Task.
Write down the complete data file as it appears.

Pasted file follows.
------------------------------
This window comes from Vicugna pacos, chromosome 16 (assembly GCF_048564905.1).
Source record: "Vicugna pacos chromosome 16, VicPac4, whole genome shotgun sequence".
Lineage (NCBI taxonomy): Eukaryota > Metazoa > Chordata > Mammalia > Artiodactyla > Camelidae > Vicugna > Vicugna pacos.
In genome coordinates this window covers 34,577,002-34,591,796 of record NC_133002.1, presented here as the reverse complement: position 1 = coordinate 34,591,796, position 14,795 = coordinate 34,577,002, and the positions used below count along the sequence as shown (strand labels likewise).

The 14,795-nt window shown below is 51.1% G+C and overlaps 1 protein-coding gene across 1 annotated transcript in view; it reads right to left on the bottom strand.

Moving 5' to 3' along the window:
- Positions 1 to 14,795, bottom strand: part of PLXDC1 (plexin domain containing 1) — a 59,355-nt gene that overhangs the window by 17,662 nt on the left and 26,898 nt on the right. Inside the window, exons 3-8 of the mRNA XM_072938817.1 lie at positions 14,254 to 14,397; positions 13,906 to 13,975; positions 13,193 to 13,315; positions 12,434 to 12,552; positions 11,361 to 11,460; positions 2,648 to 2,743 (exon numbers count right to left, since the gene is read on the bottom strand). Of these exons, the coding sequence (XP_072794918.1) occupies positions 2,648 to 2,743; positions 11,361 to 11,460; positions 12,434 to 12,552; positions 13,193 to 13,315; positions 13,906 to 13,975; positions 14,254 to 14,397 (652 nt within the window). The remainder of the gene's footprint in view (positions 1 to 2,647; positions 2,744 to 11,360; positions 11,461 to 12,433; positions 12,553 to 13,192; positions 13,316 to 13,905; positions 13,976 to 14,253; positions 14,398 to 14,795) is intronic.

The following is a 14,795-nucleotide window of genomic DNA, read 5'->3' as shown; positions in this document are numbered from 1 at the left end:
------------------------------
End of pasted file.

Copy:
This window comes from Vicugna pacos, chromosome 16 (assembly GCF_048564905.1).
Source record: "Vicugna pacos chromosome 16, VicPac4, whole genome shotgun sequence".
Lineage (NCBI taxonomy): Eukaryota > Metazoa > Chordata > Mammalia > Artiodactyla > Camelidae > Vicugna > Vicugna pacos.
In genome coordinates this window covers 34,577,002-34,591,796 of record NC_133002.1, presented here as the reverse complement: position 1 = coordinate 34,591,796, position 14,795 = coordinate 34,577,002, and the positions used below count along the sequence as shown (strand labels likewise).

The 14,795-nt window shown below is 51.1% G+C and overlaps 1 protein-coding gene across 1 annotated transcript in view; it reads right to left on the bottom strand.

Moving 5' to 3' along the window:
- Positions 1 to 14,795, bottom strand: part of PLXDC1 (plexin domain containing 1) — a 59,355-nt gene that overhangs the window by 17,662 nt on the left and 26,898 nt on the right. Inside the window, exons 3-8 of the mRNA XM_072938817.1 lie at positions 14,254 to 14,397; positions 13,906 to 13,975; positions 13,193 to 13,315; positions 12,434 to 12,552; positions 11,361 to 11,460; positions 2,648 to 2,743 (exon numbers count right to left, since the gene is read on the bottom strand). Of these exons, the coding sequence (XP_072794918.1) occupies positions 2,648 to 2,743; positions 11,361 to 11,460; positions 12,434 to 12,552; positions 13,193 to 13,315; positions 13,906 to 13,975; positions 14,254 to 14,397 (652 nt within the window). The remainder of the gene's footprint in view (positions 1 to 2,647; positions 2,744 to 11,360; positions 11,461 to 12,433; positions 12,553 to 13,192; positions 13,316 to 13,905; positions 13,976 to 14,253; positions 14,398 to 14,795) is intronic.

The following is a 14,795-nucleotide window of genomic DNA, read 5'->3' as shown; positions in this document are numbered from 1 at the left end: